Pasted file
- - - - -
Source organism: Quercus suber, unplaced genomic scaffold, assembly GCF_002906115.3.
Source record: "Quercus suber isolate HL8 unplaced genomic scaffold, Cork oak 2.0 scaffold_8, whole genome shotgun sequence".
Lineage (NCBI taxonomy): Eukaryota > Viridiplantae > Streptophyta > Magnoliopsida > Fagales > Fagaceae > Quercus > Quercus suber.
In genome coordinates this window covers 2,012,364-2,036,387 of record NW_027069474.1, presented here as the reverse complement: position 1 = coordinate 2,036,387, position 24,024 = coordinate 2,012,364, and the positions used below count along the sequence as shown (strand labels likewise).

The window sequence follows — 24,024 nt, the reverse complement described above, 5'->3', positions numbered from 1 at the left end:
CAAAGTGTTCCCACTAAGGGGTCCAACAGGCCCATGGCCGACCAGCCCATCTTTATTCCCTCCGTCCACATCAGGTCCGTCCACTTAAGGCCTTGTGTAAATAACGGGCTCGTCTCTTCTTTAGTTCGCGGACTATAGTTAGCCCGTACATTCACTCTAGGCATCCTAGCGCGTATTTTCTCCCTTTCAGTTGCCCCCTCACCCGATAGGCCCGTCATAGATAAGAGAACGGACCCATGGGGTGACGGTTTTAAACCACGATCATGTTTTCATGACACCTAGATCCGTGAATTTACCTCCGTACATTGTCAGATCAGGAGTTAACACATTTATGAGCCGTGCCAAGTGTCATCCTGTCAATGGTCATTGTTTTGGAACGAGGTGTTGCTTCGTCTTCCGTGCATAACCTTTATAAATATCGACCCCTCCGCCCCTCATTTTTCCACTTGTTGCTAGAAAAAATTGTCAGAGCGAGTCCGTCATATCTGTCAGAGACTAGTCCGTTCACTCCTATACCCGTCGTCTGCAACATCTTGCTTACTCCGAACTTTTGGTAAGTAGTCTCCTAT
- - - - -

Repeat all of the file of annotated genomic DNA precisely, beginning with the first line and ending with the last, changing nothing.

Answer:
Source organism: Quercus suber, unplaced genomic scaffold, assembly GCF_002906115.3.
Source record: "Quercus suber isolate HL8 unplaced genomic scaffold, Cork oak 2.0 scaffold_8, whole genome shotgun sequence".
Lineage (NCBI taxonomy): Eukaryota > Viridiplantae > Streptophyta > Magnoliopsida > Fagales > Fagaceae > Quercus > Quercus suber.
In genome coordinates this window covers 2,012,364-2,036,387 of record NW_027069474.1, presented here as the reverse complement: position 1 = coordinate 2,036,387, position 24,024 = coordinate 2,012,364, and the positions used below count along the sequence as shown (strand labels likewise).

The window sequence follows — 24,024 nt, the reverse complement described above, 5'->3', positions numbered from 1 at the left end:
CAAAGTGTTCCCACTAAGGGGTCCAACAGGCCCATGGCCGACCAGCCCATCTTTATTCCCTCCGTCCACATCAGGTCCGTCCACTTAAGGCCTTGTGTAAATAACGGGCTCGTCTCTTCTTTAGTTCGCGGACTATAGTTAGCCCGTACATTCACTCTAGGCATCCTAGCGCGTATTTTCTCCCTTTCAGTTGCCCCCTCACCCGATAGGCCCGTCATAGATAAGAGAACGGACCCATGGGGTGACGGTTTTAAACCACGATCATGTTTTCATGACACCTAGATCCGTGAATTTACCTCCGTACATTGTCAGATCAGGAGTTAACACATTTATGAGCCGTGCCAAGTGTCATCCTGTCAATGGTCATTGTTTTGGAACGAGGTGTTGCTTCGTCTTCCGTGCATAACCTTTATAAATATCGACCCCTCCGCCCCTCATTTTTCCACTTGTTGCTAGAAAAAATTGTCAGAGCGAGTCCGTCATATCTGTCAGAGACTAGTCCGTTCACTCCTATACCCGTCGTCTGCAACATCTTGCTTACTCCGAACTTTTGGTAAGTAGTCTCCTAT